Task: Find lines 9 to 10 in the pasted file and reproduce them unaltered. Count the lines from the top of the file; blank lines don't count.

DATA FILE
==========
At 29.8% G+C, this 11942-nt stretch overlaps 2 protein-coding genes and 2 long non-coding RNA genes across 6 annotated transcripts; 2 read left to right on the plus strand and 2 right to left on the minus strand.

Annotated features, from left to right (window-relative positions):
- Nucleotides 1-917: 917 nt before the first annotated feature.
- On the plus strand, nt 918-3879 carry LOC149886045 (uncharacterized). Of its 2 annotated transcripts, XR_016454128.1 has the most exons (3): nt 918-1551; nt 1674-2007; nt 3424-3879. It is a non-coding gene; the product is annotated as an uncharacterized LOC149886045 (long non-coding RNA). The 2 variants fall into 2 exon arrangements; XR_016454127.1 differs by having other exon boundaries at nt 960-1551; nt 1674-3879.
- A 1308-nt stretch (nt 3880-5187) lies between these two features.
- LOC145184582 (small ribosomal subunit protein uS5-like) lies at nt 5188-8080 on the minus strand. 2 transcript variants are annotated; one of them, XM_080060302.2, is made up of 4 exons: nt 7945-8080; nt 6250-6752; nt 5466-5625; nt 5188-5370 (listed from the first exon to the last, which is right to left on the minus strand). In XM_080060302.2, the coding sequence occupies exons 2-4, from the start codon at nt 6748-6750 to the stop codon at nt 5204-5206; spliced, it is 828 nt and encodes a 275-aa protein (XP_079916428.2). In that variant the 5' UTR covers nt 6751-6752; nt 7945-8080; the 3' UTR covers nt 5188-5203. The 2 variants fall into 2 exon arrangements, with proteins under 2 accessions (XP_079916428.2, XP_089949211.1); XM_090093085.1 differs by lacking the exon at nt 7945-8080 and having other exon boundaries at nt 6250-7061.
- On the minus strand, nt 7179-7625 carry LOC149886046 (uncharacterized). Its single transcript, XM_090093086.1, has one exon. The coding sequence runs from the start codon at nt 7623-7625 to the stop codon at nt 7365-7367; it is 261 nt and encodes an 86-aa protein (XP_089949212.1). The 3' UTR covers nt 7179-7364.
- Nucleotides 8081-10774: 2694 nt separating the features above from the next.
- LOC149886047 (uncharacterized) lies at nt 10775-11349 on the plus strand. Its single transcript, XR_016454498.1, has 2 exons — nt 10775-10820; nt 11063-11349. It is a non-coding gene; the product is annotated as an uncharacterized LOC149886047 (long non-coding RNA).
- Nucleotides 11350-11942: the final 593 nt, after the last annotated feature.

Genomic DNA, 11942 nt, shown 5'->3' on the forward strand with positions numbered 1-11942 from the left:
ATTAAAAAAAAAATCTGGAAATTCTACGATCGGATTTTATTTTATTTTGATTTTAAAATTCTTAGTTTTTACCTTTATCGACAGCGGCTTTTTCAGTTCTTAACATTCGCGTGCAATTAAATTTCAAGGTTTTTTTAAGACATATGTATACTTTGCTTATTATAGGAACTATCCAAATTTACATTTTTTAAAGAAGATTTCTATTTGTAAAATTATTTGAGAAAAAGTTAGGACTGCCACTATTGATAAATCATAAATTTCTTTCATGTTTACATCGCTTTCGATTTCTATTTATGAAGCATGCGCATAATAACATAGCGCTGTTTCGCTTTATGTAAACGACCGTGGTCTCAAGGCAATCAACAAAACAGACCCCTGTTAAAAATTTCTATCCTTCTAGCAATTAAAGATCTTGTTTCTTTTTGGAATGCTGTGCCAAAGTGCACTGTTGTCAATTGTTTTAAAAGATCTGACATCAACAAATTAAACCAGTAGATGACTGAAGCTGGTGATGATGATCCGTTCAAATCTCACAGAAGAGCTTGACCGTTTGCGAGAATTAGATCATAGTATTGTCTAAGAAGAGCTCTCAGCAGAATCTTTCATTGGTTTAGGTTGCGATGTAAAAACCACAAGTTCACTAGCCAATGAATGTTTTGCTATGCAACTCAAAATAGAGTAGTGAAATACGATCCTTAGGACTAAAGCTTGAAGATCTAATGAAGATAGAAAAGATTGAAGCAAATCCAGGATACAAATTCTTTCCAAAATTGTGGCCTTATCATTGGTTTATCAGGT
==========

- LOC149886047 (uncharacterized) lies at nt 10775-11349 on the plus strand. Its single transcript, XR_016454498.1, has 2 exons — nt 10775-10820; nt 11063-11349. It is a non-coding gene; the product is annotated as an uncharacterized LOC149886047 (long non-coding RNA).
- Nucleotides 11350-11942: the final 593 nt, after the last annotated feature.